Kansas’ Pass-through Carve-out: A National Perspective
In 2012, Kansas enacted a tax cut package that reduced income tax rates while completely eliminating income tax on pass-through entities like LLCs, S corps, partnerships, farms, and sole proprietorships. At the time, we warned that the pass-through exemption did not have good economic justification and would “encourage economically inefficient, though tax-reducing” restructuring activity. We also warned that the “tax reductions, while producing positive economic benefits, would cost revenue and ultimately need to be paid for either by cutting spending or increasing taxes elsewhere.”
In 2013, revenue dropped by $700 million ($300 million more than predicted). Spending that year was only cut $150 million. These numbers are quite large for a $6 billion general revenue fund. The state delayed a planned cut to the sales tax, weakened the generosity of itemized deductions, and drew down reserves to make ends meet. FY 2015 had a significant cash deficit, masked by draining the rainy day fund and beginning balances, and helped by very slow spending growth (only 1.1 percent from the previous year).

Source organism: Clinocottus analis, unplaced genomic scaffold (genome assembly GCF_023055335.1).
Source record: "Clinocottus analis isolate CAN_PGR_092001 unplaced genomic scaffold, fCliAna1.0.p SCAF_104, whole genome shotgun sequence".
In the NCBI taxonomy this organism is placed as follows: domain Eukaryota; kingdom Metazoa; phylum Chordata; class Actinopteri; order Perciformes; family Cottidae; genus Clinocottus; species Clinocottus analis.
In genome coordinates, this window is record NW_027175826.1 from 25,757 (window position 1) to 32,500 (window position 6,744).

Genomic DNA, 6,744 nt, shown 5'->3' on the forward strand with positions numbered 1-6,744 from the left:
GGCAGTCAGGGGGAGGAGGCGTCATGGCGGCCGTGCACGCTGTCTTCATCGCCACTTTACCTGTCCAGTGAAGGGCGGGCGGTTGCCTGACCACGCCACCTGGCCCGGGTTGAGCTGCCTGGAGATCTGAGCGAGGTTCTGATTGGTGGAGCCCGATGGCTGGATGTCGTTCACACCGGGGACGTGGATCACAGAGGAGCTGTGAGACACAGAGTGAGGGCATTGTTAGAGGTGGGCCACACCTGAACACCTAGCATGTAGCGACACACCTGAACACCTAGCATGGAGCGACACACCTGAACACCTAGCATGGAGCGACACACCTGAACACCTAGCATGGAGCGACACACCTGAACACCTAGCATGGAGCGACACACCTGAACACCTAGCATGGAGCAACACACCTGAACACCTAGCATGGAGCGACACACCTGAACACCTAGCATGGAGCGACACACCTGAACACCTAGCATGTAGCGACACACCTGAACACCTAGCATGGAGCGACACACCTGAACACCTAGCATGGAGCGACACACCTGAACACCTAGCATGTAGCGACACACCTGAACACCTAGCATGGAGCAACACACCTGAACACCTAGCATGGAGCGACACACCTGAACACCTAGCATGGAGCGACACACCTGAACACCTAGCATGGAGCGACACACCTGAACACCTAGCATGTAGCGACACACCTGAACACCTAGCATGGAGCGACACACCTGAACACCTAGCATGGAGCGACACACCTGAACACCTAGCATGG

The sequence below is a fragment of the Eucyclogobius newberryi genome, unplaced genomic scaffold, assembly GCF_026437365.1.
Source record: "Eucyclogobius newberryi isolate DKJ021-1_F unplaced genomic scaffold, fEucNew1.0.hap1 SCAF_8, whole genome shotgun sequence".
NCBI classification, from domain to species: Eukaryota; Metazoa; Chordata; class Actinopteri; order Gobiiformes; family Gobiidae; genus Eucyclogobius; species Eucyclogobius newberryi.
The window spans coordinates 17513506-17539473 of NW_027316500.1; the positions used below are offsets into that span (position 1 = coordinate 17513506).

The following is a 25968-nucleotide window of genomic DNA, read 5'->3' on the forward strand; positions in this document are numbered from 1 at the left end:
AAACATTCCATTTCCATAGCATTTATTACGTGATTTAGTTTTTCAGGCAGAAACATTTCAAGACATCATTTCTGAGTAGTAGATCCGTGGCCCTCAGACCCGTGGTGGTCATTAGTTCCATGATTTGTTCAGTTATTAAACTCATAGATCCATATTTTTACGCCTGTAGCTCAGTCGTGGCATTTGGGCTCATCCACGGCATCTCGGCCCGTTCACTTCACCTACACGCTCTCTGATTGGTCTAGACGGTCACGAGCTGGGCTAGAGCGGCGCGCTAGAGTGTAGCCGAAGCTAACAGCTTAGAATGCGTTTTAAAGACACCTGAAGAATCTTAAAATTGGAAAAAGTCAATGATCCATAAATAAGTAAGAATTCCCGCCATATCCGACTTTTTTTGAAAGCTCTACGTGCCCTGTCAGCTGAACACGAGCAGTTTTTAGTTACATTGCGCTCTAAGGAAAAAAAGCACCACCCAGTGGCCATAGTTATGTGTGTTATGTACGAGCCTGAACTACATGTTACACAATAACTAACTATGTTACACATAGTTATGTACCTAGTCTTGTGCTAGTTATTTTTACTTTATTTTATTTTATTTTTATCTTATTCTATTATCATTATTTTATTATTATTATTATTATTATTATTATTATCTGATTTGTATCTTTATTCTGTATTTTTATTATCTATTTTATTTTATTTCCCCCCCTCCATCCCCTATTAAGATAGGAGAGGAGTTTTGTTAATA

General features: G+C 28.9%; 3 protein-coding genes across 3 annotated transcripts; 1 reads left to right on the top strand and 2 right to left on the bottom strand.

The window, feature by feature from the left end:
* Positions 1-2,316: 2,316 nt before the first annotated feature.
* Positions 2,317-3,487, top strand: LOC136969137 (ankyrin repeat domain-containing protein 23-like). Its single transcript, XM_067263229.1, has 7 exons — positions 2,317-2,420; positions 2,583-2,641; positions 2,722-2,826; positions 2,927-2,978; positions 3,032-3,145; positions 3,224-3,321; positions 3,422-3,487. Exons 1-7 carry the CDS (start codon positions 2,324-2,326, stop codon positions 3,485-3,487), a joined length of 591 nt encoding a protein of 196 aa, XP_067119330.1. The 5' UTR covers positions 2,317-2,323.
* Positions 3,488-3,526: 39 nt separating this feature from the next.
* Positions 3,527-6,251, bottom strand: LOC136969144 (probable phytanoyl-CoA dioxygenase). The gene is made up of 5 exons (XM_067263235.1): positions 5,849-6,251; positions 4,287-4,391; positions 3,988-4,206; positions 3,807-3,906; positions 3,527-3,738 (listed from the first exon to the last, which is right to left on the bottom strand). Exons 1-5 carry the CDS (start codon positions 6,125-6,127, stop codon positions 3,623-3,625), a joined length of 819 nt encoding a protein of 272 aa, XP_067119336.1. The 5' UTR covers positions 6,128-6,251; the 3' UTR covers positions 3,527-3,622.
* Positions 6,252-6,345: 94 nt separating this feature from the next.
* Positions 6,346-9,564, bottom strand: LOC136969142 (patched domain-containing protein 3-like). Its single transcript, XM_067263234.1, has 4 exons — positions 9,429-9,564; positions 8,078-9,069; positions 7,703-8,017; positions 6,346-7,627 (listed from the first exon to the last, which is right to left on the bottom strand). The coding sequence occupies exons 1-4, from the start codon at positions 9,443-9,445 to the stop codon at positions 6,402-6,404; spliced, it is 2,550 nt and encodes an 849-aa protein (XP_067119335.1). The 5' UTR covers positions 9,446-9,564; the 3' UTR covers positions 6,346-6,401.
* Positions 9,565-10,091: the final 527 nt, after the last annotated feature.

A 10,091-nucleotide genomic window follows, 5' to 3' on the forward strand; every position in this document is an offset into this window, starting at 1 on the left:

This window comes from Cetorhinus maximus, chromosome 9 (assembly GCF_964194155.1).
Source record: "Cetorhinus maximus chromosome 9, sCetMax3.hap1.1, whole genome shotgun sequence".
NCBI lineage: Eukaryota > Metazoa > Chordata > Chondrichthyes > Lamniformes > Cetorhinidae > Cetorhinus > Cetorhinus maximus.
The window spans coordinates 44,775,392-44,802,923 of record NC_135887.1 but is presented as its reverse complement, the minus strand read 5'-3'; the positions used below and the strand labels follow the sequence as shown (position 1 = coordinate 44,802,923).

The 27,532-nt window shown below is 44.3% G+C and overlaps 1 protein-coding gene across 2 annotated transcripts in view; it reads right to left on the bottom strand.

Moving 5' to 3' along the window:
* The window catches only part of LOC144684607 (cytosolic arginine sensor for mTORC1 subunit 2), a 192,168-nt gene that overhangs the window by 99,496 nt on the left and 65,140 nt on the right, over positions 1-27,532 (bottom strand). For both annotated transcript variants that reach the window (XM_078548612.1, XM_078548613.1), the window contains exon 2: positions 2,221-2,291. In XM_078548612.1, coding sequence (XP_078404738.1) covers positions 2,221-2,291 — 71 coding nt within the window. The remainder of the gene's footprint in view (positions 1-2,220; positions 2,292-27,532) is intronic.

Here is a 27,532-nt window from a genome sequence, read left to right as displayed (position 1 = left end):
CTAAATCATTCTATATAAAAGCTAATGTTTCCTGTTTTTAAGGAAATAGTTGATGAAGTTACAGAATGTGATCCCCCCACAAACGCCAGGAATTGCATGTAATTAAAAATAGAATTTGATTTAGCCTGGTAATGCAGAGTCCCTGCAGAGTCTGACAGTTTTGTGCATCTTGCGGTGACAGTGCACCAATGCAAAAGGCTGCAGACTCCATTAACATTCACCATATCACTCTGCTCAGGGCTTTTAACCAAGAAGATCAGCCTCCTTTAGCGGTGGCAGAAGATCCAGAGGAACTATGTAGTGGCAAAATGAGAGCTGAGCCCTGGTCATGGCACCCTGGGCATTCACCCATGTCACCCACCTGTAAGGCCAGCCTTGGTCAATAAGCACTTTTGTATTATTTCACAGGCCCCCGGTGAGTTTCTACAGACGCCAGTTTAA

The pass-through exemption encourages tax avoidance without generating desired growth. The pass-through exemption is the reason for this revenue underperformance. When the exemption was passed in 2012, it was projected that 191,000 entities would take advantage of the provision. As more and more people have realized the very sizeable tax advantage of being a pass-through entity in Kansas, that number ended up being 330,000 claimants, over 70 percent more than was anticipated.
Tax reform is about broadening tax bases and lowering tax rates. This state has lowered tax rates, but the pass-through exemption significantly narrows tax bases, and the wheels are coming off because of it. We have an opportunity here to staunch the bleeding. I’m hopeful that we are on the way to a productive conversation about how we can do that best.